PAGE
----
If you are using sew-in interfacing, it doesn't matter which way up you have it because there isn't a RS and a WS like on fusible. Just have it match the shape and baste it around the edge inside the seam allowance. The interfacing gets sewn in permanently when the garment seam is sewn. Then you can trim the interfacing's seam allowance to about half to reduce bulk. If it is at a curved edge, you just clip or notch it as you do the garment fabric.

Why use interfacing?
Interfacing helps your garment keep it's shape. It can also change the drape of the fabric and it prevents facings from shifting. It can also give a neater finish to plackets, zips, pocket top-edges, hems, etc.

What about different fabrics?
Silk fabrics, particularly the drapier ones, ought to be interfaced with silk organza because it gives a better finish on such fabrics. Muslin is also a kind of interfacing, but it shrinks to about half it's original size so you must preshrink it. (I know because I made some muslin laundry bags and didn't preshrink it).

I have only used Hemline Sew-in and Fusible interfacings so far, but I expect to learn more about interfacing from Couture Sewing Techniques by Claire Shaeffer which has just arrived as I am writing this post (yippee!)

When you have applied the Interfacing to a Facing...
It is time to neaten the outer edge of the facing, i.e. the edge that will not be part of a seam. You can

  • overlock/serge it if you have an overlocker/serger
  • zigzag it
  • pink it if the fabric does not fray
  • bind it (this is seldom done, because it can add bulk)
  • hand overcast it as I did.
This job can be left until later unless your fabric frays badly, in which case, it is better to do it now.

How to Hand Overcast (AKA Oversew)
When sewing machines were almost universally straight-stitch machines sewers had to neaten edges in other ways. They could bind the edges, pink them, clean-finish, use ribbon to cover the edge and hem it down invisibly to the garment, or use a different kind of seam such as a French seam or a felled seam. One very common way to neaten edges and a way that is used in couture sewing is to overcast or oversew the edges. It's basically half a zigzag.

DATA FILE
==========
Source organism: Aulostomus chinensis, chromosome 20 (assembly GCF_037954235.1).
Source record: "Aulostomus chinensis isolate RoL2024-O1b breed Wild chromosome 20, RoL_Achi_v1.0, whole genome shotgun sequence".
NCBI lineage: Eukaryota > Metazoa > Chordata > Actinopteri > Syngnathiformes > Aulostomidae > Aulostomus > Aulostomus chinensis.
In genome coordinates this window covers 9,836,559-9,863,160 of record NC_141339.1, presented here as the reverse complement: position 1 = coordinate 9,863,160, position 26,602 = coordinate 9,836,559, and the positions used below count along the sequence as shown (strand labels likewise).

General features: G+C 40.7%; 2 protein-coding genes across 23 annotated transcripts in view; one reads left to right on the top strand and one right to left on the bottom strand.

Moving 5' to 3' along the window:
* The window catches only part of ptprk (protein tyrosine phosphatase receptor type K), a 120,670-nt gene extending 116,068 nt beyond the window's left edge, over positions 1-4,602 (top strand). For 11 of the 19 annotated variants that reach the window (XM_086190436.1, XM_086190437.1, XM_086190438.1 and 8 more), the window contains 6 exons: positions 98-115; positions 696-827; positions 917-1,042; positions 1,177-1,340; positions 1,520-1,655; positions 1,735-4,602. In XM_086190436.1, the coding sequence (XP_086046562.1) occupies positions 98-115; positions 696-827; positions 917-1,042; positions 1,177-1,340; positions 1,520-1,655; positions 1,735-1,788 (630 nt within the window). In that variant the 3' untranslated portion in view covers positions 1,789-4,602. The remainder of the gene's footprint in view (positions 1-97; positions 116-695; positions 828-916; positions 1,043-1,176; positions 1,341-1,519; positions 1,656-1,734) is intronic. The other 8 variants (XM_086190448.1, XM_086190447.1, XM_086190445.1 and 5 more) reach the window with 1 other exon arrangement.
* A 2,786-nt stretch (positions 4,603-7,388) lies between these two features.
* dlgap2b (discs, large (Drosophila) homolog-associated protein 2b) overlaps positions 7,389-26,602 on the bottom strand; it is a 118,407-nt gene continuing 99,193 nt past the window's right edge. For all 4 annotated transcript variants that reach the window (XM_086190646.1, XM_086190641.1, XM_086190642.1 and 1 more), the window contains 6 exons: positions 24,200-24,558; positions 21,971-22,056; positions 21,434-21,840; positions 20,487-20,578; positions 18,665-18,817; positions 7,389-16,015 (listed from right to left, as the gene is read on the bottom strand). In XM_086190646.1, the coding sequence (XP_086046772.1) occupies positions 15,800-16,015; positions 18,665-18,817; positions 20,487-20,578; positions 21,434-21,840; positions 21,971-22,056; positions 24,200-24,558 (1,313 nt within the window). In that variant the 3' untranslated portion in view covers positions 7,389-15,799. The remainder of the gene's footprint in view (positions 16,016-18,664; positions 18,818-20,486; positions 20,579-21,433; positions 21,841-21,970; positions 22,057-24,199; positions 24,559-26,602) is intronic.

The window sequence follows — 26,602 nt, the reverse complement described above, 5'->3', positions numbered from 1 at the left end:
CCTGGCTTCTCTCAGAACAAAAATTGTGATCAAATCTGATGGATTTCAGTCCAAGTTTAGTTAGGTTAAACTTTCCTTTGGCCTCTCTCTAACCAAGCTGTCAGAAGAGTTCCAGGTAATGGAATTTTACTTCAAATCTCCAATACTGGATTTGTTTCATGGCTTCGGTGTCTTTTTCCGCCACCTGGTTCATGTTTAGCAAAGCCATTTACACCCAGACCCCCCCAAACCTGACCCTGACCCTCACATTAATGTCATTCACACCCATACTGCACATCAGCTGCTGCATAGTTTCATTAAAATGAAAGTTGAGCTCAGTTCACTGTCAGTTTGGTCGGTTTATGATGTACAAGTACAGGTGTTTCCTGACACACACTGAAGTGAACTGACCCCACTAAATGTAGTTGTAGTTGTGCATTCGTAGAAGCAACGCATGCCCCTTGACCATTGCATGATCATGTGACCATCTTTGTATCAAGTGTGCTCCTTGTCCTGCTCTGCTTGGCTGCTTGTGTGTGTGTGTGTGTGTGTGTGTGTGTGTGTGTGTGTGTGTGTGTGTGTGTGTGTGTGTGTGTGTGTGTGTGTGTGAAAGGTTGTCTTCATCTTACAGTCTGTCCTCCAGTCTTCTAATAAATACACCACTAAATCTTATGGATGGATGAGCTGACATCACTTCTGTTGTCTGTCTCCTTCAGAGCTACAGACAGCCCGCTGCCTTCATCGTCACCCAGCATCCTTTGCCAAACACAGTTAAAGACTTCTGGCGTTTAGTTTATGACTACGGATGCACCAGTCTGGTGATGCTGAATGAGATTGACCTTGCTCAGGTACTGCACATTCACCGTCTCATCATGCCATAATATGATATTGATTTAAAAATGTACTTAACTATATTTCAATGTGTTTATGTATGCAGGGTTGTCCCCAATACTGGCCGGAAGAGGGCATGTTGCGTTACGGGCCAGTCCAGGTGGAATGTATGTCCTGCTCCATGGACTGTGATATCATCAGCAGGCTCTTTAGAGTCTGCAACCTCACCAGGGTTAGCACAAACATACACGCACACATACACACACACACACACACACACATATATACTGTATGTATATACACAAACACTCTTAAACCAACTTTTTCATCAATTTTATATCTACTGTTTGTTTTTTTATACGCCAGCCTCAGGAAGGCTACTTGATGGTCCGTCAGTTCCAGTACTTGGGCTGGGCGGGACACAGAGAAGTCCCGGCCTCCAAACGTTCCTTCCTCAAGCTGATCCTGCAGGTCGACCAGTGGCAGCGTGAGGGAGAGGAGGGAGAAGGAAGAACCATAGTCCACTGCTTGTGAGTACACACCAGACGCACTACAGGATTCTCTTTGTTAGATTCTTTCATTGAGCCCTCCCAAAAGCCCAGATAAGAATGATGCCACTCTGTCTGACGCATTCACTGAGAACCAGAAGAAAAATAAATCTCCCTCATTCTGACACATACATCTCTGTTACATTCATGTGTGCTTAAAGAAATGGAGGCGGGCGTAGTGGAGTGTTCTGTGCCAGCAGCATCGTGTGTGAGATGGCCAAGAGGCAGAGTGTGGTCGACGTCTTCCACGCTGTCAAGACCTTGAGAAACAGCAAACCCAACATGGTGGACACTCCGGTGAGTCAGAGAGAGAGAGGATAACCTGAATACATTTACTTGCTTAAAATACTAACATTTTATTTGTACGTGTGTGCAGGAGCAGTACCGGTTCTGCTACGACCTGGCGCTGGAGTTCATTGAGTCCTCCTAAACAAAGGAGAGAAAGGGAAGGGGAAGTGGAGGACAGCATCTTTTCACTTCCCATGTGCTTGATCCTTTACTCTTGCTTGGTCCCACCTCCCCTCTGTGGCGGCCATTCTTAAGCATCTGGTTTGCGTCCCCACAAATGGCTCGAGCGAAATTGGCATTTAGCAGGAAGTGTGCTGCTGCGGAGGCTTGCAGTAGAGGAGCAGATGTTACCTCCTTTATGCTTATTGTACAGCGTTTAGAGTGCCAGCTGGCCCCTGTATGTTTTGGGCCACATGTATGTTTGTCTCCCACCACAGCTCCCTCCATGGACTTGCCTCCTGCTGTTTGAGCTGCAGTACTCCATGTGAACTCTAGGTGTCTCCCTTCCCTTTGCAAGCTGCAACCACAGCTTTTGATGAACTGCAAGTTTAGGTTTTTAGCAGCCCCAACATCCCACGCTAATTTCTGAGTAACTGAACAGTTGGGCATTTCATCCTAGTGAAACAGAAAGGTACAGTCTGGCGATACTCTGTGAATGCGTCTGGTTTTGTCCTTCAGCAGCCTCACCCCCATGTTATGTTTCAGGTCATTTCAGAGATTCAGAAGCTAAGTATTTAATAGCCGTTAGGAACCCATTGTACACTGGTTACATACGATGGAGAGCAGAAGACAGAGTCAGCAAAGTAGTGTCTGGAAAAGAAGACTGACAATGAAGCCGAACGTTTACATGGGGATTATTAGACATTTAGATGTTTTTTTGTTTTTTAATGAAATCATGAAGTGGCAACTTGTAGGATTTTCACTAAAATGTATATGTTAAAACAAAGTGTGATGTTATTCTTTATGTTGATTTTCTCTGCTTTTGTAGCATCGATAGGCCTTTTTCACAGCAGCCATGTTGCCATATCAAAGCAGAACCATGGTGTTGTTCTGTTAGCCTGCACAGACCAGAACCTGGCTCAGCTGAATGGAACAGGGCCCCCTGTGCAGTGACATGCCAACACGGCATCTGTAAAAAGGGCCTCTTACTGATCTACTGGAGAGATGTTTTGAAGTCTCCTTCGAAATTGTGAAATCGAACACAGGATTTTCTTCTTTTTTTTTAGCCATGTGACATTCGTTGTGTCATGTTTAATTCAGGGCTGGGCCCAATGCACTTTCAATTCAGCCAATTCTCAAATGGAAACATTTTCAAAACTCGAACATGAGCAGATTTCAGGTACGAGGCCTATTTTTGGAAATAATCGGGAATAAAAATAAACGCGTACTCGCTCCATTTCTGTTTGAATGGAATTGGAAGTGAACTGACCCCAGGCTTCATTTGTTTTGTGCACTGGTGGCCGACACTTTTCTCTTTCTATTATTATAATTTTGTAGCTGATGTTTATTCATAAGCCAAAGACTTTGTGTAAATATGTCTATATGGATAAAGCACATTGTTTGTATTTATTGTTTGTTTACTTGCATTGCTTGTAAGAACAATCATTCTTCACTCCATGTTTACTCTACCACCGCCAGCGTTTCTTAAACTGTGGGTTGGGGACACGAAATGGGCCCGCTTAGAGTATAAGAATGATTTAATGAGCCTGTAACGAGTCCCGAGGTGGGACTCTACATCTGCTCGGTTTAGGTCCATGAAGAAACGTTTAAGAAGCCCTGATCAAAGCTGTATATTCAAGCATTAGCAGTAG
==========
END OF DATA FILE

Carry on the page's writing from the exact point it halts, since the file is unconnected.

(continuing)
Some people might use silk thread, but Susan Khalje says to use polyester thread. As I don't have any silk thread, I use polyester and it works fine.


  1. First, you sew a few backstitches on the spot to secure your thread. You can knot it instead if you prefer, but I don't want the knot to come through the weave of the fabric.
  2. Next take the needle over the edge and to the right a little. Bring it through as in the photo above.
  3. Holding the thread at a diagonal with your thumb, repeat step two.
  4. Keep your stitches as neat and even as you can and keep going all the way to the end. 
The size of the stitches will depend on how much the fabric frays. If it frays a lot, use deeper, closer stitches; if it doesn't fray much, you can use slightly wider, slightly shorter stitches. You'll have to use your own good judgement. 

This stitch can also be used decoratively on fabrics that don't fray, or on hemmed edges. Take a look at cowboy clothes and see. : )


NB. If you are left-handed, just "mirror" the instructions. You can also copy the image to paint and flip horizontally if you wish. (Only for your personal use, otherwise please ask first).

I think that's enough for one post. Next week I think we'll make the smaller pieces (or at least some of them such as the pockets, sleeves, inset and bow. We won't apply them until the dress part is sewn.

I hope all that helps!
Until next time, happy sewing!
Sabrina Wharton-Brown
The Sewing Corner Haberdashery, Hornsea, East Yorkshire, HU18 1AP, UK